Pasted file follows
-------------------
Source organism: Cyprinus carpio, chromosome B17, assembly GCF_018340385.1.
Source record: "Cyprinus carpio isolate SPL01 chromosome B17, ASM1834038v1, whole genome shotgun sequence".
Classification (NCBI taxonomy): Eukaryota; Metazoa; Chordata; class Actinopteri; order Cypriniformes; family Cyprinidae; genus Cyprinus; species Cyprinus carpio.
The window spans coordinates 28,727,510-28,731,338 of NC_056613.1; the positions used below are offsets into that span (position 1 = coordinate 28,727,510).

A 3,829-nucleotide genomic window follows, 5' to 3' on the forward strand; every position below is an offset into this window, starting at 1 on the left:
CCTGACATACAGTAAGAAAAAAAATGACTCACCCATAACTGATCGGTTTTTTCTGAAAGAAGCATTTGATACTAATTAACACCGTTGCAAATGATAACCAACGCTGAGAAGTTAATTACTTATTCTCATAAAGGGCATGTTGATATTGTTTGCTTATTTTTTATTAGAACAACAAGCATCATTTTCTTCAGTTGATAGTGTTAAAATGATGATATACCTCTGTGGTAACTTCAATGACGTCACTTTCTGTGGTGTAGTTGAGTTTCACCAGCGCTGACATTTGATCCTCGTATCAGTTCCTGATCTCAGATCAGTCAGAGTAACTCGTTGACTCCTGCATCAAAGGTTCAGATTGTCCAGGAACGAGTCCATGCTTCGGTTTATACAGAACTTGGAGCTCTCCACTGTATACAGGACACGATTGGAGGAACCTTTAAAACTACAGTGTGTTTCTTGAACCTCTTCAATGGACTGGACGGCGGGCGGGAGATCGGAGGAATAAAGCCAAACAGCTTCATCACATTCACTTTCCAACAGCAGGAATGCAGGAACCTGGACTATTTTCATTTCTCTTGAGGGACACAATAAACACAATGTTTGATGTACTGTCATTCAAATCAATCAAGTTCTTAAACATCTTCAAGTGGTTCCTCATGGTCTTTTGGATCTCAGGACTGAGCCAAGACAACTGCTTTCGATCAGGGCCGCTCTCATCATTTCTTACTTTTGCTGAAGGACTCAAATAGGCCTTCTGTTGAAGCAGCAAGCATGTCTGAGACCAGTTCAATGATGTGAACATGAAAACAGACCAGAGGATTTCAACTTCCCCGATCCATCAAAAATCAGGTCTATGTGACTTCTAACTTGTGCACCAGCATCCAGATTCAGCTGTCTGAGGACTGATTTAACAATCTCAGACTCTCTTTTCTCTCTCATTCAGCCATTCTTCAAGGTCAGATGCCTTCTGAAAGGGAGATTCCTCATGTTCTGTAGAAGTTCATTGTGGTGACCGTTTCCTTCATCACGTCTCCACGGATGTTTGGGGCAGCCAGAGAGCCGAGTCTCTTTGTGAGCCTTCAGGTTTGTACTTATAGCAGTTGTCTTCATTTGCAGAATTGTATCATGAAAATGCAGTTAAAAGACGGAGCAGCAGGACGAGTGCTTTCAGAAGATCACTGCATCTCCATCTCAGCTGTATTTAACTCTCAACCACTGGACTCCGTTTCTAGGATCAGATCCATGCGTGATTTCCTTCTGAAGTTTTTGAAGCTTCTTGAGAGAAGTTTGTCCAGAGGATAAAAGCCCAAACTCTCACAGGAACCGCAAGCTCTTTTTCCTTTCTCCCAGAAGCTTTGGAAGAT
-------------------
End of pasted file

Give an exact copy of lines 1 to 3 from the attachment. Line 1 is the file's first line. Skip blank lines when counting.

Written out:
Source organism: Cyprinus carpio, chromosome B17, assembly GCF_018340385.1.
Source record: "Cyprinus carpio isolate SPL01 chromosome B17, ASM1834038v1, whole genome shotgun sequence".
Classification (NCBI taxonomy): Eukaryota; Metazoa; Chordata; class Actinopteri; order Cypriniformes; family Cyprinidae; genus Cyprinus; species Cyprinus carpio.